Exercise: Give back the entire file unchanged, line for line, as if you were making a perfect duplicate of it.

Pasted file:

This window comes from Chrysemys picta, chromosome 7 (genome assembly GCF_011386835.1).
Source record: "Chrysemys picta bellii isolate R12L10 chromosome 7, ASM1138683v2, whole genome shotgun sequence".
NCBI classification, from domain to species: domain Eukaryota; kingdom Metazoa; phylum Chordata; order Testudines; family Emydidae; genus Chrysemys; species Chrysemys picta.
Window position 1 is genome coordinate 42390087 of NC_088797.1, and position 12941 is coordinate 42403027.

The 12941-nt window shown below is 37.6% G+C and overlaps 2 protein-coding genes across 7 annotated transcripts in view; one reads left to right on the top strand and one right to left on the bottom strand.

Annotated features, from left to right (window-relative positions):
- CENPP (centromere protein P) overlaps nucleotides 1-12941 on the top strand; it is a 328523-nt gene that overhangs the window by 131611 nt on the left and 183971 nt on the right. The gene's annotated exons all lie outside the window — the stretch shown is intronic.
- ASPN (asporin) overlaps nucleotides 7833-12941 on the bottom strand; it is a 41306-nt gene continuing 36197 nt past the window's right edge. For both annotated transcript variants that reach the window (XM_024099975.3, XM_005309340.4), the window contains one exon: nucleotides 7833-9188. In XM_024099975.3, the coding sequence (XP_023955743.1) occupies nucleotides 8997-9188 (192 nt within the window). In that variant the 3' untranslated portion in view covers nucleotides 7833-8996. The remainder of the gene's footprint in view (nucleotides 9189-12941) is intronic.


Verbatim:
This window comes from Chrysemys picta, chromosome 7 (genome assembly GCF_011386835.1).
Source record: "Chrysemys picta bellii isolate R12L10 chromosome 7, ASM1138683v2, whole genome shotgun sequence".
NCBI classification, from domain to species: domain Eukaryota; kingdom Metazoa; phylum Chordata; order Testudines; family Emydidae; genus Chrysemys; species Chrysemys picta.
Window position 1 is genome coordinate 42390087 of NC_088797.1, and position 12941 is coordinate 42403027.

The 12941-nt window shown below is 37.6% G+C and overlaps 2 protein-coding genes across 7 annotated transcripts in view; one reads left to right on the top strand and one right to left on the bottom strand.

Annotated features, from left to right (window-relative positions):
- CENPP (centromere protein P) overlaps nucleotides 1-12941 on the top strand; it is a 328523-nt gene that overhangs the window by 131611 nt on the left and 183971 nt on the right. The gene's annotated exons all lie outside the window — the stretch shown is intronic.
- ASPN (asporin) overlaps nucleotides 7833-12941 on the bottom strand; it is a 41306-nt gene continuing 36197 nt past the window's right edge. For both annotated transcript variants that reach the window (XM_024099975.3, XM_005309340.4), the window contains one exon: nucleotides 7833-9188. In XM_024099975.3, the coding sequence (XP_023955743.1) occupies nucleotides 8997-9188 (192 nt within the window). In that variant the 3' untranslated portion in view covers nucleotides 7833-8996. The remainder of the gene's footprint in view (nucleotides 9189-12941) is intronic.